FDA Panel Calls for New Warnings on Bisphosphonates, But Not Specific Time Limits on UsageSep 12, 2011 | Parker Waichman LLP
A panel of outside medical experts was unable to recommend how long women can safely take oral bisphosphonates for osteoporosis, but did vote 17-6 that the U.S. Food & Drug Administration (FDA) update the drug's labels to “further clarify the duration of use." The FDA is expected to update the labels for Fosamax, Actonel, Boniva and Reclast in November, and usually does abide by advisory panel recommendations, though it is not obligated to do so.
It's long been assumed that oral bisphosphonates could be safely taken indefinitely by post-menopausal women for the prevention and treatment of osteoporosis. However, few studies have been conducted to assess the drugs' long-term risks. On Friday, the FDA conducted a joint meeting of its Drug Safety and Risk Management Committee and the Advisory Committee for Reproductive Health Drugs to discuss the long-term risks of oral bisphosphonates. In recent years, concerns have grown over their long-term risks, including their possible association with dead jaw syndrome, atypical femur fractures and esophageal cancer.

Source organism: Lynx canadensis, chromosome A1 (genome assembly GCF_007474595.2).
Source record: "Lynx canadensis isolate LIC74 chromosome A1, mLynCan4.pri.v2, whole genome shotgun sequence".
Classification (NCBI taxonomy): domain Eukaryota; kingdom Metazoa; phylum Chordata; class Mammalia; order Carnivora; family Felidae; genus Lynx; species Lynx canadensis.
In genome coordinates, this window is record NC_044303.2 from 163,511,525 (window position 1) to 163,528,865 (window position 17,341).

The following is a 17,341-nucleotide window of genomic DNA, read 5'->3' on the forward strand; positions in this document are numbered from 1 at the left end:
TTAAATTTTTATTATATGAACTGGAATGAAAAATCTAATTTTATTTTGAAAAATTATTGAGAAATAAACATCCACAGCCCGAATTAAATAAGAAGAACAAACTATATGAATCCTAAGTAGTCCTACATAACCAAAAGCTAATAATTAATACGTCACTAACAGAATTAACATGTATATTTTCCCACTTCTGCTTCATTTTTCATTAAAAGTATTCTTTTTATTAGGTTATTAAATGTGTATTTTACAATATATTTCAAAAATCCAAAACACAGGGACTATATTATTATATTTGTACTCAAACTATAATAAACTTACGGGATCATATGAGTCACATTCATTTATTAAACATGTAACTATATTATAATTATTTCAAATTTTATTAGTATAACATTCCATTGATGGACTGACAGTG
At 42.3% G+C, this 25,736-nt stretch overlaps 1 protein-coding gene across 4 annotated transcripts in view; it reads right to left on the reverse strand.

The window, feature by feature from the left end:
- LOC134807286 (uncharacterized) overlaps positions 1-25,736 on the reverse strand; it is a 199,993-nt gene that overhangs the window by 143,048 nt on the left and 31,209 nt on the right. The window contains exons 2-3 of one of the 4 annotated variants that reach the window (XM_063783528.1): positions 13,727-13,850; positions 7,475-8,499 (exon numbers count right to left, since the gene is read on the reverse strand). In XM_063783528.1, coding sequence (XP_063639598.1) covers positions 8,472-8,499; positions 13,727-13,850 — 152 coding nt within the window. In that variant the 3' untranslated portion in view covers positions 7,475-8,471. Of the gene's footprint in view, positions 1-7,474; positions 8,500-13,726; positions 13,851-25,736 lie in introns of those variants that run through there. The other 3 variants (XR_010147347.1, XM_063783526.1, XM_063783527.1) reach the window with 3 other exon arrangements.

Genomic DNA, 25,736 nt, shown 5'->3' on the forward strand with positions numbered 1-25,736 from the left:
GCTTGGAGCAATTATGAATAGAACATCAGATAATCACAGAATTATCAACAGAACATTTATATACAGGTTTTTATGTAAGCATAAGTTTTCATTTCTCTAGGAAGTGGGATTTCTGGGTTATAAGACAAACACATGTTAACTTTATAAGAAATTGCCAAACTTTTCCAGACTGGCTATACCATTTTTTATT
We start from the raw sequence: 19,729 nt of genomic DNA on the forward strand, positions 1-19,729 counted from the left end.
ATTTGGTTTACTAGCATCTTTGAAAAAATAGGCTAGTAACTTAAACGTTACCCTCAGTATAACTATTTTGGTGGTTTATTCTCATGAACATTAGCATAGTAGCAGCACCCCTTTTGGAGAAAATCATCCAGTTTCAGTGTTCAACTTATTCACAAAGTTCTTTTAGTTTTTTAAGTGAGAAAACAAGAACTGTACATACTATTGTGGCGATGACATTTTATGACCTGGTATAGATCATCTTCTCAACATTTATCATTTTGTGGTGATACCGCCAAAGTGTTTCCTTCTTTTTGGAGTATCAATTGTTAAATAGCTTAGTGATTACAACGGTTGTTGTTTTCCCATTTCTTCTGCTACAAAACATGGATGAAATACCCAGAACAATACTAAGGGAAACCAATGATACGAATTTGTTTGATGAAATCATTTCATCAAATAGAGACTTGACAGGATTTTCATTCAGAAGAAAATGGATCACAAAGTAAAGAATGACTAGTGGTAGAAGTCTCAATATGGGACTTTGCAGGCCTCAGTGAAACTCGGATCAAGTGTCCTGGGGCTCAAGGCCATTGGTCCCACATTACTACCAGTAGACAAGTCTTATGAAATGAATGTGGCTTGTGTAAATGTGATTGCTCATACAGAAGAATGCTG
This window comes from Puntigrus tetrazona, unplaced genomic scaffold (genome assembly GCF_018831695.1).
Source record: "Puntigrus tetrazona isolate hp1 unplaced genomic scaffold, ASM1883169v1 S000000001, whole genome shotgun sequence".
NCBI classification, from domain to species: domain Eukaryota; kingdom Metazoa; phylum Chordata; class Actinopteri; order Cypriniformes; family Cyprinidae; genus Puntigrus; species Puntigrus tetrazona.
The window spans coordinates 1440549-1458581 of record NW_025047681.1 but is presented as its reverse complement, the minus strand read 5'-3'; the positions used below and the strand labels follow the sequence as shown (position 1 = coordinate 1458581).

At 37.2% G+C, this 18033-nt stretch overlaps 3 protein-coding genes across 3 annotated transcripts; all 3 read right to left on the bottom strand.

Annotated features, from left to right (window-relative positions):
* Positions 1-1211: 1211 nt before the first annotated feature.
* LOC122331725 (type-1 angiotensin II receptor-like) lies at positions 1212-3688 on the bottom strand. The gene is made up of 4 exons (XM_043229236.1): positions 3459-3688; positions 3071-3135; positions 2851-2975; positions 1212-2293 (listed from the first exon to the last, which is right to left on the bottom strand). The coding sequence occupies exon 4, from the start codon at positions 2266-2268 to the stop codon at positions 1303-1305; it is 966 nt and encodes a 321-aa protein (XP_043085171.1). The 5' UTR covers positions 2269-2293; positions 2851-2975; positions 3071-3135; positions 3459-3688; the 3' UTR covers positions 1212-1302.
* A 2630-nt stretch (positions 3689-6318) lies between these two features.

“The safety of long-term bisphosphonate therapy continues to be unclear as study results are conflicting,” an FDA report released just two days before the study stated. The same report also raised questions about the drugs' long-term effectiveness, finding that women who stop taking the drugs after five years experienced similar benefits to those who continued taking them. While no benefit was seen in women who took the drugs for less than three years, fewer broken bones from osteoporosis were seen in women who used them between three and five years.
While the FDA panel agreed on the need for stronger warnings (though not the strongest Black Box warning), it left the wording of those warnings up to the agency. None of the panel members recommended firm time limits for the drugs, citing a lack of data to "pinpoint an ideal therapeutic time limit." The advisors also discussed the idea of patients being prescribed a “drug holiday", or a temporary break, from taking bisphosphonates to minimize their risks, but agreed there was not sufficient evidence to recommend that route.